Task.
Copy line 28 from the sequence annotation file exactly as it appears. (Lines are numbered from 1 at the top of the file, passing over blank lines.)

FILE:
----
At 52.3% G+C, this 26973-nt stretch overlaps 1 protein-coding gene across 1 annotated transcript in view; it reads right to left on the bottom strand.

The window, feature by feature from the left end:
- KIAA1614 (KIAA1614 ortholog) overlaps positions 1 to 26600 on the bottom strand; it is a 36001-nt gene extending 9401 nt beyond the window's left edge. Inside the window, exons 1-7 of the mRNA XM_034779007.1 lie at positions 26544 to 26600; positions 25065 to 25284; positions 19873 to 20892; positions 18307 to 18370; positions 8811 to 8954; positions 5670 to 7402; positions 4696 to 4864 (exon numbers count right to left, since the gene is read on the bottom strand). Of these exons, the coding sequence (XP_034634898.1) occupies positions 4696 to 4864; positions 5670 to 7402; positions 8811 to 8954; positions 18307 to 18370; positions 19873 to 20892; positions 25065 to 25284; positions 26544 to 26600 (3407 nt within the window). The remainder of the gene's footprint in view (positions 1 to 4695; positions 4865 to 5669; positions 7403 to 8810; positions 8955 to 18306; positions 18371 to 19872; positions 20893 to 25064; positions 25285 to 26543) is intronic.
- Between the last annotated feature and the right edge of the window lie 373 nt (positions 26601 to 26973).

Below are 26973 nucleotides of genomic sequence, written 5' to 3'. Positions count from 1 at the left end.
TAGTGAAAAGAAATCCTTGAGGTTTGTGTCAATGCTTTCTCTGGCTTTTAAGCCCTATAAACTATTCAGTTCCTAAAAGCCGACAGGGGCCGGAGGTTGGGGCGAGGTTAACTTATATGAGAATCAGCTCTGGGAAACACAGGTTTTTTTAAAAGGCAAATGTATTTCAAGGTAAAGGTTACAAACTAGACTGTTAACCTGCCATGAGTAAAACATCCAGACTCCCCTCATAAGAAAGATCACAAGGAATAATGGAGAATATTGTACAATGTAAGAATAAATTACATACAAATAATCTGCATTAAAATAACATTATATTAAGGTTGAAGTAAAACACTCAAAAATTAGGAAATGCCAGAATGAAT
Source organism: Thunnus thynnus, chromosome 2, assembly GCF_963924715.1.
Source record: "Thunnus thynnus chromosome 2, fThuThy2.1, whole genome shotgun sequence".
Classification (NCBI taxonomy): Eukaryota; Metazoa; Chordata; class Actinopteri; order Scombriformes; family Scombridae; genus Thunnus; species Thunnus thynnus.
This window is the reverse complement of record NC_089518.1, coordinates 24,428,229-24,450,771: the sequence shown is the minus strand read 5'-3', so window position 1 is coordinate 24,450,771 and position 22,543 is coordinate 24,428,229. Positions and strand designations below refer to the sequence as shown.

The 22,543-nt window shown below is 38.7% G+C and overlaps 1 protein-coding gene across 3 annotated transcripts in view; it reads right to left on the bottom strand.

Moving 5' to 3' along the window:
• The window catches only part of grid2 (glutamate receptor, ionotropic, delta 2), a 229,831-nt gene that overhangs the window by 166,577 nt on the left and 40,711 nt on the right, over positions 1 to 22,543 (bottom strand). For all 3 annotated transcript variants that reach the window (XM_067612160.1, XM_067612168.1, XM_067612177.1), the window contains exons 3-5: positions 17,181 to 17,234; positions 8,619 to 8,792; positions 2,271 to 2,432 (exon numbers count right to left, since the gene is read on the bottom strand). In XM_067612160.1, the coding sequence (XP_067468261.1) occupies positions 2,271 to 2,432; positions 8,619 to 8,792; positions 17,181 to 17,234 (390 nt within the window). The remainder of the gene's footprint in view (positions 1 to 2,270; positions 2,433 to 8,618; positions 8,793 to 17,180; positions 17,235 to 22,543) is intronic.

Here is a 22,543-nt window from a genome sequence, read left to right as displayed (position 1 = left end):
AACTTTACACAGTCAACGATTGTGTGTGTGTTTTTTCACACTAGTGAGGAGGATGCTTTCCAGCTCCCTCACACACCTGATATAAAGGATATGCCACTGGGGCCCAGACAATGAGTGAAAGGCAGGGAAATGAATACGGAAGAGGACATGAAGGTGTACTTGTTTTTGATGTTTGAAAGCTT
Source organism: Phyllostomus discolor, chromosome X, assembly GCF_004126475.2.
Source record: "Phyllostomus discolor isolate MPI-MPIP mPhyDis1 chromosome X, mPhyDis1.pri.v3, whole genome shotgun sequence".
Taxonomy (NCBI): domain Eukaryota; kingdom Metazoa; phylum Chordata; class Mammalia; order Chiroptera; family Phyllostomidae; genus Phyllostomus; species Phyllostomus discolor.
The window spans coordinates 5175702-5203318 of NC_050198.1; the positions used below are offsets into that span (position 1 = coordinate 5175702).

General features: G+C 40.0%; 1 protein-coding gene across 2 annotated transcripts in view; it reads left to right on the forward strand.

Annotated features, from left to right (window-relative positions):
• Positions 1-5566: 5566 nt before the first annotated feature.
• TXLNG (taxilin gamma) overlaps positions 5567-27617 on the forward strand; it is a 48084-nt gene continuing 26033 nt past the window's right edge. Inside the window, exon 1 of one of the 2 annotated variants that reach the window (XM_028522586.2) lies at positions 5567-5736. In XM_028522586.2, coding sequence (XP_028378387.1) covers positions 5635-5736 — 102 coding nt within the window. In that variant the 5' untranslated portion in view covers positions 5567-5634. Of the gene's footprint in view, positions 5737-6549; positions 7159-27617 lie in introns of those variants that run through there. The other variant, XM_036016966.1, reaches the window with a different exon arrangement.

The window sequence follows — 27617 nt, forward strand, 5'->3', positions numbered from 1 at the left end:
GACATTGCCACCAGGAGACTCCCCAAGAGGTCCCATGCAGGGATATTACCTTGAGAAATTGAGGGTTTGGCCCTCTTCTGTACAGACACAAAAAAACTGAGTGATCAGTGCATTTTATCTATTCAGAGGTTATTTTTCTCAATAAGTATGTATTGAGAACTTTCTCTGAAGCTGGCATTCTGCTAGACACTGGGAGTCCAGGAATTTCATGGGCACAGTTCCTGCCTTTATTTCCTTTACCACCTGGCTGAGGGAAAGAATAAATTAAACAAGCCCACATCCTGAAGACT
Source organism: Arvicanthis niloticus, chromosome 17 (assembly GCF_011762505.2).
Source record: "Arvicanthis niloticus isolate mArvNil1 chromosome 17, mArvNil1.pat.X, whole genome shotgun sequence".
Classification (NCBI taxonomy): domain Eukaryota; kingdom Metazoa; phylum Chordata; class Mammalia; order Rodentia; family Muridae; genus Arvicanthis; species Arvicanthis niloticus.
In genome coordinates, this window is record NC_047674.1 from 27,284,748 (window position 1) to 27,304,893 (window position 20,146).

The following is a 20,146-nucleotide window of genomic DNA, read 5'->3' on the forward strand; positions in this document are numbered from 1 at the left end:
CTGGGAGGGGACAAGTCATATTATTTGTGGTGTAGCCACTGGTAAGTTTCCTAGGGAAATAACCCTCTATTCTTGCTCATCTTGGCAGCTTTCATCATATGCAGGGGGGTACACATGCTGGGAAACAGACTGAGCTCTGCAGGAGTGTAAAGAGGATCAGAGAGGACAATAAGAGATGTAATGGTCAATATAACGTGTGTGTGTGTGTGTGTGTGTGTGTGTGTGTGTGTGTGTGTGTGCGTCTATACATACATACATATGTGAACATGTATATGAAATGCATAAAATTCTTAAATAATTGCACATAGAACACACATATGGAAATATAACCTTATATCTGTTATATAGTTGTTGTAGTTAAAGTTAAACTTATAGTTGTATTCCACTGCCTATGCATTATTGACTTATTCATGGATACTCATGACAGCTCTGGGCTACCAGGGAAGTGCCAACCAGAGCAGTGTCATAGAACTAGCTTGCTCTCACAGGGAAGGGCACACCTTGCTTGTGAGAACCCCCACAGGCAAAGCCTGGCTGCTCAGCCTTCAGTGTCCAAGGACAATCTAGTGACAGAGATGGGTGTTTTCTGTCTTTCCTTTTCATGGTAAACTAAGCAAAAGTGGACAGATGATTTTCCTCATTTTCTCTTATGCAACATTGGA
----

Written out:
Classification (NCBI taxonomy): domain Eukaryota; kingdom Metazoa; phylum Chordata; class Mammalia; order Rodentia; family Muridae; genus Arvicanthis; species Arvicanthis niloticus.